ate these vital programs.
In other departments equally vital pro-
grams were treated less carefully and the
DR. RICHARD D. T. HOLLISTER, asso-
ciate professor of speech, is retiring at
the end of this semester after 45 years of
instructing at the University.
After graduating from the University,
Prof. Hollister joined its speech - teaching
staff in 1902, which at that time numbered
exactly one man. Not content with mere in-
struction in speech, he began to organize
activities for students in which they could
put their lessons to practice.
Among his achievements at the Univer-
sity was the founding of Play Production,
which today provides training and enter-
tainment for many University students.
The author of several books and articles
on speech problems, Dr. Hollister also was
interested in the art of debating, and in
1927, took a University debating team to
The hundreds of students who have en-
joyed Prof. Hollister's instruction, as well as
the many who have indirectly benefited
from the training he gave to his students,
will be sorry to hear that he has given up
his post at the University.
THE ANNUAL March of Dimes campaign
to carry on the fight against infantile
paralysis is now under way and will con-
tinue until January 30.
Spearheading the March of Dimes drive in
Ann Arbor this year is The Daily's "Dime
Daily," with all the receipts being turned
over to the local campaigners. The dime
edition will try to help, in its own way, to
combat one of the grimmest of all infectious
"Proceeds of the Washtenaw County
Dimes drive will be used to help all paralytic
victims in the area, which includes stu-
dents whose homes are not in either the
By Any Other Name
W E'VE FINALLY discovered how the 'En-
sian keeps its staff. By accident we
strolled into their office yesterday and were
brought up short by a notice on the board
titled, "Staff Nik-Names." Coyly listed un-
derneath were: "Ginny BeBop, Stan Lip-
Stick, Jo Campfire."
* *, * *
W E WERE PERUSING our mail this
morning when we came upon a letter
ffom another college in this state, calling
to attention as a news item an enclosed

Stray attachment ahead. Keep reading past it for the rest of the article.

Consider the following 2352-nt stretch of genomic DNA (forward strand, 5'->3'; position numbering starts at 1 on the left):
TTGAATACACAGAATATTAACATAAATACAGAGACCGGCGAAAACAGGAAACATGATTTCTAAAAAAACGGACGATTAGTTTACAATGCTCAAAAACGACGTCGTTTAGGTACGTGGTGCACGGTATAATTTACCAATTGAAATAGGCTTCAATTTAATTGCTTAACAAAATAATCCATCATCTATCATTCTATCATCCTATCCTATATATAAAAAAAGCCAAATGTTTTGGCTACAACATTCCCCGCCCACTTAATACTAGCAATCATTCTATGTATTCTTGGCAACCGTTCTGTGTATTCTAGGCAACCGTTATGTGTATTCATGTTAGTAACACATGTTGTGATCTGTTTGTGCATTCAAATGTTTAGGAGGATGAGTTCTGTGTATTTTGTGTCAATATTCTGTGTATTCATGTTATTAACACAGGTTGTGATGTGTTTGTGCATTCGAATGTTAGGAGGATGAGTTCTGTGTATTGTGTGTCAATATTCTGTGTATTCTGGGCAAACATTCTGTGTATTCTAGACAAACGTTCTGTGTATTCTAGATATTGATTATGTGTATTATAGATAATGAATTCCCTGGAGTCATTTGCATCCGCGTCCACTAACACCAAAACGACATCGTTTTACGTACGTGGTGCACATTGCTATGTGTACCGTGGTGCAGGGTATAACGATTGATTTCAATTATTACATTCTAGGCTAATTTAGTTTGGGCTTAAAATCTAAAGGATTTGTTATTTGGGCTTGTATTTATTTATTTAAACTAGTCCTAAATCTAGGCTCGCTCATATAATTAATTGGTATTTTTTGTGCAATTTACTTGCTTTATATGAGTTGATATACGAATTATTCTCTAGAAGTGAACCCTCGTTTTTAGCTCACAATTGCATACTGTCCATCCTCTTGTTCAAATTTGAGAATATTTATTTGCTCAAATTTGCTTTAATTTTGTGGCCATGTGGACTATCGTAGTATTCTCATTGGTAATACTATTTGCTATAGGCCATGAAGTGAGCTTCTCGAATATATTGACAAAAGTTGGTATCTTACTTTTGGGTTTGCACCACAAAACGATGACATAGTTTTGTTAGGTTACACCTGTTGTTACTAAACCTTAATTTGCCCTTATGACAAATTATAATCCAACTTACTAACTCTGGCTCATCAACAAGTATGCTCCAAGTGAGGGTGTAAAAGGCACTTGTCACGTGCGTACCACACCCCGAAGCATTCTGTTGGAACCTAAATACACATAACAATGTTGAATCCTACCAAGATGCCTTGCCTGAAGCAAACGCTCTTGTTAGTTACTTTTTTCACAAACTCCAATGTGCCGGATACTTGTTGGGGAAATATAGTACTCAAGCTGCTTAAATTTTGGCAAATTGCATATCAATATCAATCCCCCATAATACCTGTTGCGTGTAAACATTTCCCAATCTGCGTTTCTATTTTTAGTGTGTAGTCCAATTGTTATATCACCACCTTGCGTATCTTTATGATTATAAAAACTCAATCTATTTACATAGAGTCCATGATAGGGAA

speech by one of our prominent officials.
We turned to the speech with the usual
bored expression, but sat up with a start
when we read the title: "Horses are my
VETERANS WILL undoubtedly get a raise
in their subsistence this year. It is an
ironical note in politics that such forms of
pay are given in even years and that if we
get one this semester we can expect little
aid to be extended after November.
The veterans NEED an increase to meet
the rising cost of living. But such forms
of government aid are seldom given be-
cause of any NEED for them. The usual
thing to do is to wait until an election year
and then play Santa Claus. The few honest
Congressmen, like Edith Rogers, earnestly
interested in the veteran, struggle alone dur-
ing the odd years.
So don't let it sway us too much politically
if the increase does come through. Let's
check back in history first- (history of the
past few years)-and see the significance of
1948. 1946 was the year of the Big Election.
That year they raised subsistence to 65 dol-
lars a month, liberalized loan requirements,
and demobilized the army to the tune of
"No Boats, No Votes." And then back in
1942, we got the GI Bill of Rights itself. A
Civil War will probably bring similar re-
In 1948, we are asking for 100 dollars,
will get it, and then will have to wait until
1950. If we can manage to keep body and
soul together, and keep in school for a
decade, we will all be millionaires.
At the Michigan . ..
REPEAT PERFORMANCE, with
Joan Leslie and Louis Hayward.
"Repeat Performance" is the
story of one year in the life of one
woman. The year ended so tragi-
cally, she wished she might live it
over, with the result that she did,
but got the same results, despite
her fight with the details. While
the acting, directing and dialogue
is well above average, so many
nasty things happen to everyone
that you come away wishing that
the poor gal could have a third
try at it.
At the State ...
NORTHWEST OUTPOST, with
Illona Massey and Nelson Eddy.
To the probable dismay of the
Senate investigating committee,
Republic has fashioned a lavish
cardboard and gilt Russian set-
ting for the latest warblings of
Nelson Eddy. It is to a 19th cen-
tury Russian outpost in California
that Illona Massey has followed
her convict husband, who has the
goods onher Pa back in St. Pet-
ersburg. If you're still with me,
there is much Russian everything,
a few Indians, and Nelson Eddy